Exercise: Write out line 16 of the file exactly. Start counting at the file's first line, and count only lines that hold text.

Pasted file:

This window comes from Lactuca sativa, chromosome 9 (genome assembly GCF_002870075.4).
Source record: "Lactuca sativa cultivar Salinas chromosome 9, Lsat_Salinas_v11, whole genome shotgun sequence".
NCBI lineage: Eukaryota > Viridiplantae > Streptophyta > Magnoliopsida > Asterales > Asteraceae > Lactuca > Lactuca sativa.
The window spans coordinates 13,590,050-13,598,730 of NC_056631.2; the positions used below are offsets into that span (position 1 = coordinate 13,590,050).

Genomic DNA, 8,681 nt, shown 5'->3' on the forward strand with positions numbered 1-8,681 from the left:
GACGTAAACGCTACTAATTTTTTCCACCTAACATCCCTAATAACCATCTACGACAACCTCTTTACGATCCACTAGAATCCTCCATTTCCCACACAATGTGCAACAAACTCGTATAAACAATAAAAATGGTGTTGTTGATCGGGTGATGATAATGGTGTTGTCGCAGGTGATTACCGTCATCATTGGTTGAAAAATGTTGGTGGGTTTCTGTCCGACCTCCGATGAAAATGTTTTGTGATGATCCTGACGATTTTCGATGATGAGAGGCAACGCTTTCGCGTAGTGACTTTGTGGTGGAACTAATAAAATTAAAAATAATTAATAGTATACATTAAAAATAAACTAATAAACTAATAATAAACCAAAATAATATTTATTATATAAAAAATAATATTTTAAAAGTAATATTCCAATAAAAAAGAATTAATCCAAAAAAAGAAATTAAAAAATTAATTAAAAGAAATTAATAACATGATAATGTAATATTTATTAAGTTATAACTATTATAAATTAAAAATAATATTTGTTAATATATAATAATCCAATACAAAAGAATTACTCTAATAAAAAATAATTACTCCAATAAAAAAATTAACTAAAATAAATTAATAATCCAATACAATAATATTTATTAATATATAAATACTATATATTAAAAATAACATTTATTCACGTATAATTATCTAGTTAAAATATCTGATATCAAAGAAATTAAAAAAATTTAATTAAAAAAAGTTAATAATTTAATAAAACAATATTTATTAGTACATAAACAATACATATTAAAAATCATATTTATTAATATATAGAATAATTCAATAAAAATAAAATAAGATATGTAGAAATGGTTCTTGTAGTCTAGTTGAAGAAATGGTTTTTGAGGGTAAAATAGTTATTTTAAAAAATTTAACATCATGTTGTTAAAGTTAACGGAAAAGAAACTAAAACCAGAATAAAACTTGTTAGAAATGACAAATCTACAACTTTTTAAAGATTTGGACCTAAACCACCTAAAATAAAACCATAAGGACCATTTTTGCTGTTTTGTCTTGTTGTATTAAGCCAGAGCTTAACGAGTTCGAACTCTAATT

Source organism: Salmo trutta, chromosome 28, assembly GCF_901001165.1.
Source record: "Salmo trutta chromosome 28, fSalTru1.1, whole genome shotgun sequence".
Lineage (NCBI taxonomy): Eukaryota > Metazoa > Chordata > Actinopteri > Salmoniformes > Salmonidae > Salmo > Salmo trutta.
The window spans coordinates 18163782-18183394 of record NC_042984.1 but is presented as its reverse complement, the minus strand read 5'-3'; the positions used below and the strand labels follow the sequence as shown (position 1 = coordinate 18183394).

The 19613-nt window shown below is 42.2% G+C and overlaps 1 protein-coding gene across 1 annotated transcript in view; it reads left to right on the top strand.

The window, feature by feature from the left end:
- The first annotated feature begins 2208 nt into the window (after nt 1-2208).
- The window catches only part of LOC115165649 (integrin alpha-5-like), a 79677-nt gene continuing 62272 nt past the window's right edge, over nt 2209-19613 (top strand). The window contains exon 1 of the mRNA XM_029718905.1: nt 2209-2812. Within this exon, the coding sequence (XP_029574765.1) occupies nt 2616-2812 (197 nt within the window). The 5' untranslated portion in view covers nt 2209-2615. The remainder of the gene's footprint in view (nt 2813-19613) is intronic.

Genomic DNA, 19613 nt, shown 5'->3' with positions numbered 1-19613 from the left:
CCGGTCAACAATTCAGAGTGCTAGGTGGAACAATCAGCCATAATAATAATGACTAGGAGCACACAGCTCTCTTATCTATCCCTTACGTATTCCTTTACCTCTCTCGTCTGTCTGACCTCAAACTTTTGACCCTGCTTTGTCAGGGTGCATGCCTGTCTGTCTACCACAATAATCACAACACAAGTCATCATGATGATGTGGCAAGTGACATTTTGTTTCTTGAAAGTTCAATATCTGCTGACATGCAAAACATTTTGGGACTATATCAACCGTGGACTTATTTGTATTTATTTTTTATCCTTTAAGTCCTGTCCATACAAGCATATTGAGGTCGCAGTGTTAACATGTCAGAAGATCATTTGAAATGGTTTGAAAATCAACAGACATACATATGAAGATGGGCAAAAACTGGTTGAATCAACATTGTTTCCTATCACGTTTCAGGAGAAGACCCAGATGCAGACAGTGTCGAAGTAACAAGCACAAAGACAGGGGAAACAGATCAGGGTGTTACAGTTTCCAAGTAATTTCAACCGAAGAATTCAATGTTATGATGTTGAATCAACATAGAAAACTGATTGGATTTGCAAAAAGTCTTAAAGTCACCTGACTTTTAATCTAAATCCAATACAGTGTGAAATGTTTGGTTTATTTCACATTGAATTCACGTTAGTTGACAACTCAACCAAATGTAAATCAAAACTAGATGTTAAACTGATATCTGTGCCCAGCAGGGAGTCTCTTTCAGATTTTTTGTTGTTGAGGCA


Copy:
CCGGTCAACAATTCAGAGTGCTAGGTGGAACAATCAGCCATAATAATAATGACTAGGAGCACACAGCTCTCTTATCTATCCCTTACGTATTCCTTTACCTCTCTCGTCTGTCTGACCTCAAACTTTTGACCCTGCTTTGTCAGGGTGCATGCCTGTCTGTCTACCACAATAATCACAACACAAGTCATCATGATGATGTGGCAAGTGACATTTTGTTTCTTGAAAGTTCAATATCTGCTGACATGCAAAACATTTTGGGACTATATCAACCGTGGACTTATTTGTATTTATTTTTTATCCTTTAAGTCCTGTCCATACAAGCATATTGAGGTCGCAGTGTTAACATGTCAGAAGATCATTTGAAATGGTTTGAAAATCAACAGACATACATATGAAGATGGGCAAAAACTGGTTGAATCAACATTGTTTCCTATCACGTTTCAGGAGAAGACCCAGATGCAGACAGTGTCGAAGTAACAAGCACAAAGACAGGGGAAACAGATCAGGGTGTTACAGTTTCCAAGTAATTTCAACCGAAGAATTCAATGTTATGATGTTGAATCAACATAGAAAACTGATTGGATTTGCAAAAAGTCTTAAAGTCACCTGACTTTTAATCTAAATCCAATACAGTGTGAAATGTTTGGTTTATTTCACATTGAATTCACGTTAGTTGACAACTCAACCAAATGTAAATCAAAACTAGATGTTAAACTGATATCTGTGCCCAGCAGGGAGTCTCTTTCAGATTTTTTGTTGTTGAGGCA